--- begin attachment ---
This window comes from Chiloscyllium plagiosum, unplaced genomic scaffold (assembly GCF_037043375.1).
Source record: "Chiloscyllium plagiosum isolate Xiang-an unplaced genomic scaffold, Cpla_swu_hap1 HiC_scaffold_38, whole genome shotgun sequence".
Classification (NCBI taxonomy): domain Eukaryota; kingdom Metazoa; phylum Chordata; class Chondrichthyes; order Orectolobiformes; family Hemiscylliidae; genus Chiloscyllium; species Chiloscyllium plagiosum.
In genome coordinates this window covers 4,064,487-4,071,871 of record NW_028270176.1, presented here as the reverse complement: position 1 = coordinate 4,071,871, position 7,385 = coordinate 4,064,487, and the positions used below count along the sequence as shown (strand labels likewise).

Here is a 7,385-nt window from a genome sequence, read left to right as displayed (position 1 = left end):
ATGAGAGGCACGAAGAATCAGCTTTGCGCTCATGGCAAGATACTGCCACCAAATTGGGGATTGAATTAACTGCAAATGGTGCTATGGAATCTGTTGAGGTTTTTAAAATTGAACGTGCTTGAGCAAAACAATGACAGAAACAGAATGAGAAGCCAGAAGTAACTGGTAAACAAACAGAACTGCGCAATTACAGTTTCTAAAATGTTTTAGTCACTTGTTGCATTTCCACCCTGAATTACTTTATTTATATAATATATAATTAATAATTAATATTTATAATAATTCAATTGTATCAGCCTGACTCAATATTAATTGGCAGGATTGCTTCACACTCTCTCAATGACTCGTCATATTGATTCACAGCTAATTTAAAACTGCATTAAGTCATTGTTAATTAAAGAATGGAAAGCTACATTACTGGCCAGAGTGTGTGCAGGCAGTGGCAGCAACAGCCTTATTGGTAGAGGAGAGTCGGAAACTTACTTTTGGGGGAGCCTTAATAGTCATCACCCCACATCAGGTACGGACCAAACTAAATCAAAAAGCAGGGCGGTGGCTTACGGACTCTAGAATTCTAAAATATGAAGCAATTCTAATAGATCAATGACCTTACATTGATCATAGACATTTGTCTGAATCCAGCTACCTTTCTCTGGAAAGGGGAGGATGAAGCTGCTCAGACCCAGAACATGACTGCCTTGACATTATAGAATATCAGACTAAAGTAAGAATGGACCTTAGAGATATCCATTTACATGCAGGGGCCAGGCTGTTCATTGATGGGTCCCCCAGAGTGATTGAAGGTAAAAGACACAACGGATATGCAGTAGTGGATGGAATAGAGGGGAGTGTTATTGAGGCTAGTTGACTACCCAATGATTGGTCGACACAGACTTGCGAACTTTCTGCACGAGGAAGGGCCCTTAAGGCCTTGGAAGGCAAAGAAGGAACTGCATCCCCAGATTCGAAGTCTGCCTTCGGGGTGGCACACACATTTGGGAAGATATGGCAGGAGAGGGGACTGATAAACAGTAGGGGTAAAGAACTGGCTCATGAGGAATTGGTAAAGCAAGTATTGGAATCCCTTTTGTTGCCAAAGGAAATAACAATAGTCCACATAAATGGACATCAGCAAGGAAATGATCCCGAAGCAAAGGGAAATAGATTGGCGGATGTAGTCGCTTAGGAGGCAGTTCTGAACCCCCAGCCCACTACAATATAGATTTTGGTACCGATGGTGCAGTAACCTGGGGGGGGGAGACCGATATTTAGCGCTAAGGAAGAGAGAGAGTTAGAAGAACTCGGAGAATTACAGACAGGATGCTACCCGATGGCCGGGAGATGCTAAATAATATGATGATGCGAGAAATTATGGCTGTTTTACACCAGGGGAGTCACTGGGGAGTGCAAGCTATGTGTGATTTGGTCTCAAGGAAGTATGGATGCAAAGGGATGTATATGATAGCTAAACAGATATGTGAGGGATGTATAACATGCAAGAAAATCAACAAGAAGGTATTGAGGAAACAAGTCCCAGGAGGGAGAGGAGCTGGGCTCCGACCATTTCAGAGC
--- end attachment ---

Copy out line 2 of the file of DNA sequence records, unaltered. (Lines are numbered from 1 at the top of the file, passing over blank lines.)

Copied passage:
Source record: "Chiloscyllium plagiosum isolate Xiang-an unplaced genomic scaffold, Cpla_swu_hap1 HiC_scaffold_38, whole genome shotgun sequence".